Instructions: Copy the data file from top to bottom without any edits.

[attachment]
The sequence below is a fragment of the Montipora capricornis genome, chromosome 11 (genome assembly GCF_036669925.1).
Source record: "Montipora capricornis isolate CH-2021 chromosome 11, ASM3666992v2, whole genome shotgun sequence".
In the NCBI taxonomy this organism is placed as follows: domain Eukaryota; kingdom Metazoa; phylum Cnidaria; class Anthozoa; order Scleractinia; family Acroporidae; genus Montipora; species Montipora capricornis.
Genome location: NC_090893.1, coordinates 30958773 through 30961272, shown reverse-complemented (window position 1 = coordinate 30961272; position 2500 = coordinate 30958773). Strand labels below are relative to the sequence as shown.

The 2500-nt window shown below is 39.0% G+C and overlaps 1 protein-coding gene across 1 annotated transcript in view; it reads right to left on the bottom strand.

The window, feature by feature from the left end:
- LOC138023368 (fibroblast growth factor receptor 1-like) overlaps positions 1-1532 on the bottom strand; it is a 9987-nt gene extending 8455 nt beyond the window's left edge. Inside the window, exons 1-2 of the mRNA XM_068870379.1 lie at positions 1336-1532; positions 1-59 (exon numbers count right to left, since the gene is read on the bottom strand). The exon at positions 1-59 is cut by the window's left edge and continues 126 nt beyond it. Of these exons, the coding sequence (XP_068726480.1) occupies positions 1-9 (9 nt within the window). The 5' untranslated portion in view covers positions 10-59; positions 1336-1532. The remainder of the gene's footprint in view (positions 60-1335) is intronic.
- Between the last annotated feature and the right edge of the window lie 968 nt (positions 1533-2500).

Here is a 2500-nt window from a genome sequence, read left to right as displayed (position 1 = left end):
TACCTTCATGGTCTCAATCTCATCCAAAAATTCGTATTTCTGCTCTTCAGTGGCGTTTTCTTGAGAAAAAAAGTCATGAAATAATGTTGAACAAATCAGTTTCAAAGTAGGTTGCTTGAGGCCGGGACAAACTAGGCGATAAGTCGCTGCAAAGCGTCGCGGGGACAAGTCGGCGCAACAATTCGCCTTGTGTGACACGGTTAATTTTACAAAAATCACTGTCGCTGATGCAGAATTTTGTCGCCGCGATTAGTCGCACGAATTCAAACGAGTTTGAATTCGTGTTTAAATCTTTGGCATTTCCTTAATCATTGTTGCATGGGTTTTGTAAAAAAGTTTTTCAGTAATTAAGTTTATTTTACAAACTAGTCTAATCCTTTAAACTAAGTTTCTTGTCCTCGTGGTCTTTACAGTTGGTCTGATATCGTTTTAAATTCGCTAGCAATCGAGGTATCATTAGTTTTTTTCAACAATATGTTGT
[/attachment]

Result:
The sequence below is a fragment of the Montipora capricornis genome, chromosome 11 (genome assembly GCF_036669925.1).
Source record: "Montipora capricornis isolate CH-2021 chromosome 11, ASM3666992v2, whole genome shotgun sequence".
In the NCBI taxonomy this organism is placed as follows: domain Eukaryota; kingdom Metazoa; phylum Cnidaria; class Anthozoa; order Scleractinia; family Acroporidae; genus Montipora; species Montipora capricornis.
Genome location: NC_090893.1, coordinates 30958773 through 30961272, shown reverse-complemented (window position 1 = coordinate 30961272; position 2500 = coordinate 30958773). Strand labels below are relative to the sequence as shown.

The 2500-nt window shown below is 39.0% G+C and overlaps 1 protein-coding gene across 1 annotated transcript in view; it reads right to left on the bottom strand.

The window, feature by feature from the left end:
- LOC138023368 (fibroblast growth factor receptor 1-like) overlaps positions 1-1532 on the bottom strand; it is a 9987-nt gene extending 8455 nt beyond the window's left edge. Inside the window, exons 1-2 of the mRNA XM_068870379.1 lie at positions 1336-1532; positions 1-59 (exon numbers count right to left, since the gene is read on the bottom strand). The exon at positions 1-59 is cut by the window's left edge and continues 126 nt beyond it. Of these exons, the coding sequence (XP_068726480.1) occupies positions 1-9 (9 nt within the window). The 5' untranslated portion in view covers positions 10-59; positions 1336-1532. The remainder of the gene's footprint in view (positions 60-1335) is intronic.
- Between the last annotated feature and the right edge of the window lie 968 nt (positions 1533-2500).

Here is a 2500-nt window from a genome sequence, read left to right as displayed (position 1 = left end):
TACCTTCATGGTCTCAATCTCATCCAAAAATTCGTATTTCTGCTCTTCAGTGGCGTTTTCTTGAGAAAAAAAGTCATGAAATAATGTTGAACAAATCAGTTTCAAAGTAGGTTGCTTGAGGCCGGGACAAACTAGGCGATAAGTCGCTGCAAAGCGTCGCGGGGACAAGTCGGCGCAACAATTCGCCTTGTGTGACACGGTTAATTTTACAAAAATCACTGTCGCTGATGCAGAATTTTGTCGCCGCGATTAGTCGCACGAATTCAAACGAGTTTGAATTCGTGTTTAAATCTTTGGCATTTCCTTAATCATTGTTGCATGGGTTTTGTAAAAAAGTTTTTCAGTAATTAAGTTTATTTTACAAACTAGTCTAATCCTTTAAACTAAGTTTCTTGTCCTCGTGGTCTTTACAGTTGGTCTGATATCGTTTTAAATTCGCTAGCAATCGAGGTATCATTAGTTTTTTTCAACAATATGTTGT